As you can see here you really can create anything in layers with the built-up method.

Then just paint to your desired effect.



Mcdonald's Smoothie Commercial

I recently finished animating on one of the new Mcdonald's smoothie commercials for Buck studios. It was a combination of stop-motion and CG utilizing a motion control rig so that the transitions between the two would appear seamless when composited together. To view the entire commercial go here: Mcdonald's Commercial. In the meantime, if you enjoy watching two dudes handling fruit in tight quarters then you'll love the production photos below.

The other stop-motion animator who was on the shoot is a super-cool guy named Chris Rodgers. Check out his website here: milkmanmelvin.com



Puppet Fabrication (Built Up Method) and Clothing for Stop-Motion Puppets - Part 3

The steps I took in creating the pants for this puppet are very similar to the way I made the shirt, but I'll go through each step just so it's easier to visualize.

First I created a fabric template out of paper.

I then pinned the template to puppet double checking the look/fit of the back and front of the pant leg.

Once I was content with that, I traced my templates onto a pair of old jeans with a chalk pencil.

I cut out the design.

I then sewed about 3/4 of the back and front section of one pant leg together (while inside out). The other top quarter that is not sewn together will later be used to join the two legs together. I also left about 1/4 of an inch at the bottom for the pants to be rolled up like you see in the final picture.

Next, I flipped the pant leg out to it's correct side and checked to see how it was fitting on the puppet. It's always a good idea to leave a little extra material on the top of the pants. That way if you need to make some slight adjustments to the length you'll be able to do it without having to cut out and sew an entirely new pant leg.

In the final step I join the two pant legs together at the top 1/4 that was previously left unstitched. Then I flipped the pants inside out to their correct side, use some hot glue to roll up the pant cuffs at the bottom and BAM! You no longer have to worry about animating a naked puppet.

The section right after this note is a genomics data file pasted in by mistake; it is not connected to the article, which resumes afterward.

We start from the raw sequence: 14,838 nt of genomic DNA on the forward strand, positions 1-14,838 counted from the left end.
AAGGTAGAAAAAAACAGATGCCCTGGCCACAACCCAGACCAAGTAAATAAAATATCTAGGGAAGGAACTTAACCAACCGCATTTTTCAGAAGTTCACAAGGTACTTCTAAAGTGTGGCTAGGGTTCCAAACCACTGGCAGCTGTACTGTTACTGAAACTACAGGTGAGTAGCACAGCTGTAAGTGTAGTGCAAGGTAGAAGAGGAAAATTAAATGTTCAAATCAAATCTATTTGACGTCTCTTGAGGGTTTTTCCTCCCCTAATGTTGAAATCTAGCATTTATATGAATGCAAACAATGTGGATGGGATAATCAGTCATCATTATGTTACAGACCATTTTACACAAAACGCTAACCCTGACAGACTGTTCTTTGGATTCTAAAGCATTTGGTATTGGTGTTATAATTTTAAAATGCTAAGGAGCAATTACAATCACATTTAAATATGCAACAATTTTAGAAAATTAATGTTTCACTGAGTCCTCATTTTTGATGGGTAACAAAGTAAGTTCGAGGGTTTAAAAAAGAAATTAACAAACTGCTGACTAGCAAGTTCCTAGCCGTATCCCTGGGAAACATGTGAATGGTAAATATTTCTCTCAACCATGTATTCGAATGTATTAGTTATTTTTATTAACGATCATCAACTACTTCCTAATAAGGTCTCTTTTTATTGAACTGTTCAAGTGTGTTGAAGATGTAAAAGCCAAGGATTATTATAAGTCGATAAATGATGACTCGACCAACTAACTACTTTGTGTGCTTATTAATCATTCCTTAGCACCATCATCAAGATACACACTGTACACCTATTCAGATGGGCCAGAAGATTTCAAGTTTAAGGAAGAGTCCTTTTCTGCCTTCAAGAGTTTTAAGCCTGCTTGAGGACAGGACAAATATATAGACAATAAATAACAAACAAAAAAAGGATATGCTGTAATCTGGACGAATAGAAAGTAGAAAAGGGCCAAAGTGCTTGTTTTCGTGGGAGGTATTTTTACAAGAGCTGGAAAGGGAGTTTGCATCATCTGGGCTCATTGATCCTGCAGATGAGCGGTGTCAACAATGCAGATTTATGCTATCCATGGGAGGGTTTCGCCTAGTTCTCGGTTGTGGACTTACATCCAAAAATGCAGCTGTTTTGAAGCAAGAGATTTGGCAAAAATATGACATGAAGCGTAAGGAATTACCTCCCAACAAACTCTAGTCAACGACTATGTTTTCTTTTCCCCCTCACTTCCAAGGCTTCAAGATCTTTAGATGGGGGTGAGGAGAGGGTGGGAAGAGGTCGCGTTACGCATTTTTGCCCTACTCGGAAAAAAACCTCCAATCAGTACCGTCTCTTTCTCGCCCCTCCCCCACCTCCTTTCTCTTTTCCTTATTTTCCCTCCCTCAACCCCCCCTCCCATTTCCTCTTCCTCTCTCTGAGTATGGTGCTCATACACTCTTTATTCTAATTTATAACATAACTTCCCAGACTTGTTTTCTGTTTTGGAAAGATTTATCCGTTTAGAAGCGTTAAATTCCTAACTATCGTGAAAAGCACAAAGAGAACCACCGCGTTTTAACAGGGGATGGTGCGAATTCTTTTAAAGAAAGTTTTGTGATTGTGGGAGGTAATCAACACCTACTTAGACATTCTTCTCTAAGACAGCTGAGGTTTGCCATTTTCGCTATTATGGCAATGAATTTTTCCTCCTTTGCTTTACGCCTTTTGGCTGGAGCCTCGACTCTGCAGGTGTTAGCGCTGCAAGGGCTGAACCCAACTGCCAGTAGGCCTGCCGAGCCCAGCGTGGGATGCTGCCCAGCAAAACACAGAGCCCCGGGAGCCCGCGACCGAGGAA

Puppet Fabrication (Built Up Method) and Clothing for Stop-Motion Puppets - Part 2

The following photos explain the steps I took in creating the baseball shirt for the puppet above. 

First off I'd like to talk a little bit about choosing your fabric. One important thing to consider is if the fabric you've chosen has a particular print or design stitched into it. If it does, make sure it looks proportional to the size of the puppet or else the scale of your puppet compared to the scale of his clothes will look like they don't belong in the same world, unless of course that's the effect your going for.

Also plan out how much fabric you'll need ahead of time before you create the puppet's costume. Chances are you won't need very much since puppets are usually smaller than real human beings. If this is the case you can usually find fabric remnants for pretty cheap. As you can see in the photo above I got quite a bit of material for only 25-75 cents each at a thrift store.

The first thing I made was a fabric template out of paper. This template is based on the size and body style of the puppet and will serve as a construction guide for the actual fabric.

Here's the templates close up. As your making the templates keep in mind that both sides will eventually be sewn together. To compensate for this, extend the edges slightly beyond the initial template to give each design extra fabric to be joined together.

Pin the template onto the puppet for further fitting and to make any final changes.